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Wisconsin Legislative Supermajority for Tax Increases Amendment (2016)
|Voting on Taxes|
|Not on ballot|
Currently, a three−fifths majority vote is required in the legislature to increase taxes.
Text of measure
|Section 8 (1) On the passage in either house of the legislature of any law which imposes, continues or renews a tax, or creates a debt or charge, or makes, continues or renews an appropriation of public or trust money, or releases, discharges or commutes a claim or demand of the state, the question shall be taken by yeas and nays, which shall be duly entered on the journal; and three−fifths of all the members elected to such house shall in all such cases be required to constitute a quorum therein.
Section 8 (2) Except as provided in sub. (3), no house of the legislature may pass a bill that increases the rate of the state sales tax or that increases any of the rates of the income tax or franchise tax unless the bill is approved by two-thirds of those members present and voting.
Section 8 (3) Subsection (2) shall not apply if the legislature passes a joint resolution requiring a statewide advisory referendum on the question of whether the legislature should authorize the tax increase provided in the bill and a majority of voters voting at the referendum vote to approve the tax increase.
- Sen. Glenn Grothman (R-20)
- Sen. Neal Kedzie (R-11)
- Sen. Mary Lazich (R-28)
- Sen. Joe Leibham (R-9)
- Sen. Leah Vukmir (R-5)
- Rep. Dean Knudson (R-30)
- Rep. Tyler August (R-32)
- Rep. Robin Vos (R-63)
- Rep. Dave Craig (R-83)
- Rep. Mary Czaja (R-35)
- Rep. Rob Hutton (R-13)
- Rep. Andre Jacque (R-2)
- Rep. Chris Kapenga (R-99)
- Rep. Joel Kleefisch (R-38)
- Rep. Daniel Knodl (R-24)
- Rep. Dale Kooyenga (R-14)
- Rep. Scott Krug (R-72)
- Rep. Daniel R. LeMahieu (R-59)
- Rep. Stephen Nass (R-33)
- Rep. Adam Neylon (R-98)
- Rep. Kevin Petersen (R-40)
- Rep. Warren Petryk (R-93)
- Rep. Don Pridemore (R-22)
- Rep. Joe Sanfelippo (R-15)
- Rep. Michael Schraa (R-53)
- Rep. John Spiros (R-86)
- Rep. Jim Steineke (R-5)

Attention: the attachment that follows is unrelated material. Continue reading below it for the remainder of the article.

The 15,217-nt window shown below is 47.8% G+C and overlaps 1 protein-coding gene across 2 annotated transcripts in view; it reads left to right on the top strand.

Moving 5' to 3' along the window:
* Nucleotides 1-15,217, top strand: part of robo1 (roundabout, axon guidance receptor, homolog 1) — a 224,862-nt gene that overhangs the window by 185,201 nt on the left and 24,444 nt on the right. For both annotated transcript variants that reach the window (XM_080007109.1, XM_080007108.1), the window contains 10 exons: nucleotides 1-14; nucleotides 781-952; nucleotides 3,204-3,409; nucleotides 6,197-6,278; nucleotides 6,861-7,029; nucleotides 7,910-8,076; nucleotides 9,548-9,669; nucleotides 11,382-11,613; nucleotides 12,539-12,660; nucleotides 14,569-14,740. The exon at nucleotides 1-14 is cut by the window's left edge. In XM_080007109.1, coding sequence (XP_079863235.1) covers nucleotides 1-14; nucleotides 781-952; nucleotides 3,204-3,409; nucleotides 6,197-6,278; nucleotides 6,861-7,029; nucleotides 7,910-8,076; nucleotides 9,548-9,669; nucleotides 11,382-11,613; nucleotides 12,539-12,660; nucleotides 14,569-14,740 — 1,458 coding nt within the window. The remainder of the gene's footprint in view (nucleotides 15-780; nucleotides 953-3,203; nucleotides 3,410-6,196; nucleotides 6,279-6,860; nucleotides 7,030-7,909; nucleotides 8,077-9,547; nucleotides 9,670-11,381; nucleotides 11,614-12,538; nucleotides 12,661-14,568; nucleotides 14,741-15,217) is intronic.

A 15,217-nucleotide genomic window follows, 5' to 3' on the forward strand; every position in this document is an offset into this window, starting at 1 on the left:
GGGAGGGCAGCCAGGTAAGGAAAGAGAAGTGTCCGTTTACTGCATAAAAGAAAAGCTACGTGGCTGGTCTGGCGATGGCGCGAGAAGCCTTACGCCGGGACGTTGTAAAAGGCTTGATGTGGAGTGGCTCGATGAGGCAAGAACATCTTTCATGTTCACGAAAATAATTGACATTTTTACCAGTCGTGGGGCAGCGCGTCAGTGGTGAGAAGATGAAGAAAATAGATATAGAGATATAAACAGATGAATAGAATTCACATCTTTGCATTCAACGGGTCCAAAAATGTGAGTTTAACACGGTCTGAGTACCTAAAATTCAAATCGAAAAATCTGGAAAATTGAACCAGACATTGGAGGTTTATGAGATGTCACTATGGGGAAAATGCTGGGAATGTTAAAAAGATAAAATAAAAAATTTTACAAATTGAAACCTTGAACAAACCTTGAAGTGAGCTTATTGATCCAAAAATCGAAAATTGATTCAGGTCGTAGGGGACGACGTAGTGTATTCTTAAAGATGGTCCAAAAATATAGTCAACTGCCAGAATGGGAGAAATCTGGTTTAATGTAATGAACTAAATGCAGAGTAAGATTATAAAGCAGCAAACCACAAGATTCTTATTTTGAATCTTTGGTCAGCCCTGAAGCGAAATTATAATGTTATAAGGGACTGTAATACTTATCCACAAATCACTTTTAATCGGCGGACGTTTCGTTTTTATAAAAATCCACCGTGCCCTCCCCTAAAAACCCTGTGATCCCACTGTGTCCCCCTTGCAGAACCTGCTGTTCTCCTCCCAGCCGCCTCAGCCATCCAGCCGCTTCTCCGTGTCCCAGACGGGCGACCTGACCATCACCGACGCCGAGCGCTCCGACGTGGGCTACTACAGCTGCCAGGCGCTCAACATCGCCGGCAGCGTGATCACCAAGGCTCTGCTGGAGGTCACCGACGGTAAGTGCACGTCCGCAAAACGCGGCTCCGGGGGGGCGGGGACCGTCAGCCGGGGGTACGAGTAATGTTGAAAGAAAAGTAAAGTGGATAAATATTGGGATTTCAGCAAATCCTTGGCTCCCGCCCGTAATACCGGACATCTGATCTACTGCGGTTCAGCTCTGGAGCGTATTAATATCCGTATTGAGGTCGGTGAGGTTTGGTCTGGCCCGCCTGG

- Rep. Pat Strachota (R-58)
- Rep. Duey Stroebel (R-60)
- Rep. Paul Tittl (R-25)
- Rep. Chad Weininger (R-44)
- Wisconsin Council on Children & Families
- Jon Peacock, director of Wisconsin Budget Project, said that AJR 79 would have a number of negative "unintended consequences," including:
- “The most worrisome of those [consequences] is the strong possibility of higher costs to finance construction. States with constitutional constraints on the options for balancing their budgets run a significant risk of getting lower ratings for the bonds they sell, which raises their interest rates and can significantly increase the cost of borrowing for major construction projects
- “Bond rating agencies give higher scores to states that don't have constitutional limits on their ability to raise revenue when necessary to balance the state budget. In downgrading Nevada's credit rating, Moody's noted that Nevada's "supermajority requirement to raise taxes presents a hurdle to achieving balance on an ongoing basis." Moody's also cited Arizona's supermajority requirement as a reason for reducing that state's bond rating.”
- “Another unintended consequence of creating a higher hurdle for tax rate increases is a shift to other types of state and local revenue. By holding down income tax revenue, the state will have less funding for property tax relief, which will put upward pressure on local property taxes… The proposed change in the state constitution also would make it more difficult for state lawmakers to pass legislation that makes comprehensive tax reforms. It wouldn't be possible without a two-thirds vote for legislators to pass a revenue-neutral bill that raises income or sales tax rates in order to pay for a substantial cut in property taxes.”
- “In addition, when state policy-makers need to raise revenue to balance the state budget, they would be much more likely to raise fees, such as university tuition. Although the proposed amendment allows tax rates to be increased by referendum, the timetable for accomplishing that will generally make it an unworkable solution when it comes time for legislators to pass a biennial budget bill.”
- “Although supporters argue that a supermajority requirement is necessary to hold down tax rates, history shows this not to be the case. The three tax rates that would be restricted by the proposed constitutional change have rarely been increased in Wisconsin. In fact, the state's sales tax rate and corporate income tax rate have not been raised in 32 years. The only increase in the individual income tax in the past 28 years, which took place in 2009 during the recession, affected only about one out of every hundred tax filers.”
Path to the ballot
- See also: Amending the Wisconsin Constitution
The Wisconsin State Legislature is required to approve the amendment by majority vote in two successive sessions. AJR 79 was approved for the first time in the Wisconsin Assembly, with all Republicans voting for and all Democrats voting against, on February 11, 2014.
February 11, 2014 Assembly vote
|Wisconsin AJR 79 Assembly Vote|
- Wisconsin Legislature, "2013 Assembly Joint Resolution 79," accessed March 18, 2014
- Wisconsin Government Accountability Board, "Wisconsin Council on Children & Families," accessed March 25, 2014
- Milwaukee Journal Sentinel, "Constitutional amendment's unintended consequences," March 17, 2014
- Wisconsin Legislature, "Assembly Joint Resolution 79 Status," accessed March 18, 2014